In each case, the Search Examiner searches the subject matter of the claims and establishes a Search Report.

Rule 49(3)(a) deals with the situation where a separate request for a search report is made (i.e., not combined search and examination, for which see below).

Under Rule 49(3)(a), it is not possible to request a voluntary amendment between the filing of a request for search, and the establishment of the search report by the search examiner.

It makes sense for voluntary amendments not to be possible during the course of a search, as otherwise, it would simply not be possible for the search examiner to do his job.

This is because it would make it difficult or impossible for the search examiner to determine the subject matter to be searched for the Singapore patent application,if it were possible to change the claims during the search process.

Voluntary Amendments Allowed Before Requesting Examination

Rule 49 provides that a voluntary amendment may be entered at any time before a request for examination is filed.

Where a request for combined search and examination is filed, a voluntary amendment may be requested at any time before the request for search and examination is filed.

Finally, in supplementary examination, a request for voluntary amendment may be filed before requesting supplementary examination in a Singapore patent application.

Voluntary Amendments Allowed in Response to Written Opinion during Examination

It is possible to request examination of a Singapore patent application relying on a search report already established in a corresponding application, a corresponding international application, the originating PCT application or a related national phase application.

There are a number of restrictions set out in the Act and Rules on the filing of voluntary amendments after requesting examination on a Singapore patent application.

Rule 49(3)(c) provides that a voluntary amendment cannot be made at any time after a request for examination is filed on the Singapore application, “unless the amendment is contained in a response filed under rule 46(3) in respect of that report”.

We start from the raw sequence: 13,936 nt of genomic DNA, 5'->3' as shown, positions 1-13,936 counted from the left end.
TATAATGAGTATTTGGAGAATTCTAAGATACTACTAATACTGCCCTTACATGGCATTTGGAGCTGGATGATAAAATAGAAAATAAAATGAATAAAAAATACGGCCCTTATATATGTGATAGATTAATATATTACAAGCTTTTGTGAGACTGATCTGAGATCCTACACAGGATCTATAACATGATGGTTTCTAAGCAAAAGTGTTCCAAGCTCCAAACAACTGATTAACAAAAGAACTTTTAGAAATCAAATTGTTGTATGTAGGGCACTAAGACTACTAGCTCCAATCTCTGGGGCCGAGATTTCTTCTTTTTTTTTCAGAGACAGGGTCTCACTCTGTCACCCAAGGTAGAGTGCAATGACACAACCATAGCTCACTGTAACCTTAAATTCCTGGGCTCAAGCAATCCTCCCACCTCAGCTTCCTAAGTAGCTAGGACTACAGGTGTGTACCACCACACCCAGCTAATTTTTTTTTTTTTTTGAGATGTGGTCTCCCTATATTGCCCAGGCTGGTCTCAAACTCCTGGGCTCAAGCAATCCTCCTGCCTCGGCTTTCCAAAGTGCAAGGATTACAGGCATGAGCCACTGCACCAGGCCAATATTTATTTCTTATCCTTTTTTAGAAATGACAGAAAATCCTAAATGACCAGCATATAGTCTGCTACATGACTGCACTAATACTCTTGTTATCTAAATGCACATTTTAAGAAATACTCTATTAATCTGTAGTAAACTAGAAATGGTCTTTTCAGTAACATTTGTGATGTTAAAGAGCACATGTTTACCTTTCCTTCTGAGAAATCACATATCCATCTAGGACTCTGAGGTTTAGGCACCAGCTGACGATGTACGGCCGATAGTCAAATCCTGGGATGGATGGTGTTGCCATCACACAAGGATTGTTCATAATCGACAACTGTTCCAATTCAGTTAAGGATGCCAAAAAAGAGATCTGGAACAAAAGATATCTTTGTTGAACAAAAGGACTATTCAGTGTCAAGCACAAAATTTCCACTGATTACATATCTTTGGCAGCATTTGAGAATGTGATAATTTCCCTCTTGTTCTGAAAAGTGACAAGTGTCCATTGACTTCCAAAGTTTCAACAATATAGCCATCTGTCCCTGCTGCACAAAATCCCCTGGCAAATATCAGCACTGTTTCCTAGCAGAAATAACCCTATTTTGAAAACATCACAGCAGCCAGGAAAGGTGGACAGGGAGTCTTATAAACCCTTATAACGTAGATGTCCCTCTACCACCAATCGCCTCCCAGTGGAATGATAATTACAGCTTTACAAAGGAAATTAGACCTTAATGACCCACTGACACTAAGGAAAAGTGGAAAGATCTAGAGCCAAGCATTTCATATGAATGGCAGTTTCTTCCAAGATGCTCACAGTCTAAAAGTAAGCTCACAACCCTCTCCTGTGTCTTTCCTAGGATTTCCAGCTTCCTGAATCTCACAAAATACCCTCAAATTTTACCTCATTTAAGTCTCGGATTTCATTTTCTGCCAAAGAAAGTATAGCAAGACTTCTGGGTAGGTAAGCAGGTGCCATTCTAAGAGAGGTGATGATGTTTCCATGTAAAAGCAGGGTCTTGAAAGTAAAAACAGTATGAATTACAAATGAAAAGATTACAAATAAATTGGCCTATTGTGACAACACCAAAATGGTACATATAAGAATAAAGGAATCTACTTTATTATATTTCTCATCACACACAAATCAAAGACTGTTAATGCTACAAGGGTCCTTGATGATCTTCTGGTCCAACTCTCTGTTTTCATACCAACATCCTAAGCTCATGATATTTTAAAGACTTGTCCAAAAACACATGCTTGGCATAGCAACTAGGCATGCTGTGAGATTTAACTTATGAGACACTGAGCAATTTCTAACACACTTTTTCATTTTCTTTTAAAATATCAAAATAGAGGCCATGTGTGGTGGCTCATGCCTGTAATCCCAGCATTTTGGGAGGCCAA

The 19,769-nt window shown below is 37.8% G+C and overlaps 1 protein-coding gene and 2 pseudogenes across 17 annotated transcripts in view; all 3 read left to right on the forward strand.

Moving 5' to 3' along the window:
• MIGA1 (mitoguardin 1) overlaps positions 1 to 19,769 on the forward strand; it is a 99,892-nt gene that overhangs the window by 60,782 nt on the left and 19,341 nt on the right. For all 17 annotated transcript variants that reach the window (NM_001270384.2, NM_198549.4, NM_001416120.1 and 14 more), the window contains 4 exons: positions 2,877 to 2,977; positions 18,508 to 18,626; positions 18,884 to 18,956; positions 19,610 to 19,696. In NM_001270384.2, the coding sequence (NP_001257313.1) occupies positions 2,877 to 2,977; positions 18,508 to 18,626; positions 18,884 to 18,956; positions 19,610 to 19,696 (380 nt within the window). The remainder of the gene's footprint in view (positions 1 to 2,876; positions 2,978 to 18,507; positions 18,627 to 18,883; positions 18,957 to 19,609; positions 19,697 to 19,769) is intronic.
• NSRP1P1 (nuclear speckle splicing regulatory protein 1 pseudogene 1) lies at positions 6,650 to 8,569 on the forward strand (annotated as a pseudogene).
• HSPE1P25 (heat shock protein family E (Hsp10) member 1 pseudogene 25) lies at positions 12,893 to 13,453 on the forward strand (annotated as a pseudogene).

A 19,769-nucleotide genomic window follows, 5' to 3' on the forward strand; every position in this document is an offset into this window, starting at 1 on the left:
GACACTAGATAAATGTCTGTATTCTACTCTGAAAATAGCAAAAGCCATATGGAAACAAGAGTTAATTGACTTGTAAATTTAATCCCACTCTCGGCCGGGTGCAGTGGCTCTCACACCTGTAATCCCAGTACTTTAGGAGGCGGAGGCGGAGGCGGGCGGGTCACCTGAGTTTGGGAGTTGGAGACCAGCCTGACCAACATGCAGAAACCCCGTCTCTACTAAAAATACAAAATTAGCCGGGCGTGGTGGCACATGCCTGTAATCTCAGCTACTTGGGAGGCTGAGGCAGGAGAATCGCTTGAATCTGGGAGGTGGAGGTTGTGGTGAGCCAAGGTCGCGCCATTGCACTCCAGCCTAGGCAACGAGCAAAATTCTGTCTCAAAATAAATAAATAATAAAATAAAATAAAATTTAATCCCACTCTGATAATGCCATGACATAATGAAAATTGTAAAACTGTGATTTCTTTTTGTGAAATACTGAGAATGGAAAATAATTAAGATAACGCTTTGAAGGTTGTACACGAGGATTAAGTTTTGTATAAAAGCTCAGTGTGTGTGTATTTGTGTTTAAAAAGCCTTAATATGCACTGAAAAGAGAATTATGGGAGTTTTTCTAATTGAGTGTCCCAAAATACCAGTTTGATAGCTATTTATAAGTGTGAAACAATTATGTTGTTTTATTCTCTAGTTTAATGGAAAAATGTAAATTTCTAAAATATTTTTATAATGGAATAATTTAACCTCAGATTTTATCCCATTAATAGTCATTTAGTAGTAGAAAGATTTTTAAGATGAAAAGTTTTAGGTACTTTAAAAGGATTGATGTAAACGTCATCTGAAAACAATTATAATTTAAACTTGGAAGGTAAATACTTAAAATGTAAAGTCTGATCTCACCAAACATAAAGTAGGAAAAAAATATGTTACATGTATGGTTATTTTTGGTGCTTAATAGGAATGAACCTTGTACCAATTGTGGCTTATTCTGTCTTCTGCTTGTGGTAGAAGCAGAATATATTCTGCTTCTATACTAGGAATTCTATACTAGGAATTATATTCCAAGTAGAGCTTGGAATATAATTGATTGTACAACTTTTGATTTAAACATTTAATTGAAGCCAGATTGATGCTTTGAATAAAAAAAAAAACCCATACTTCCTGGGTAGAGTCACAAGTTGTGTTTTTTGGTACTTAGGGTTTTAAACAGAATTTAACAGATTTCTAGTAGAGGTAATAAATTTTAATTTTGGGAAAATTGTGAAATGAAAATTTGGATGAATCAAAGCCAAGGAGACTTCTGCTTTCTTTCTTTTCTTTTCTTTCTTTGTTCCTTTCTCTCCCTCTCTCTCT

An exception is therefore provided in Rule 49, where it is possible to file a voluntary amendment after requesting examination, provided that this is filed in response to a Written Opinion issued in the course of examination.

From this we can see that amendments filed in response to a Written Opinion do not necessarily only have to deal with objections raised in the Singapore Written Opinion.

Voluntary amendments are allowed to be made in a response to a Written Opinion in Singapore.

Written Opinions and Examination Reports

Despite its name, a Written Opinion in Singapore practice is equivalent to an Office Action or Examination Report in other jurisdictions. There is no obligation as such under the Singapore Patents Act to respond to the Written Opinion.

If a response is not filed, then IPOS will issue an Examination Report in due course which will correspond to the Written Opinion.

Where a request for combined search and examination is filed and no response is filed to a Written Opinion, then IPOS will issue a Search and Examination Report in due course which will correspond to the Written Opinion.

In supplementary examination, where the applicant does not respond to a Written Opinion issued by IPOS, the office will issue a Supplementary Examination Report which corresponds to the Written Opinion.

Other Commentaries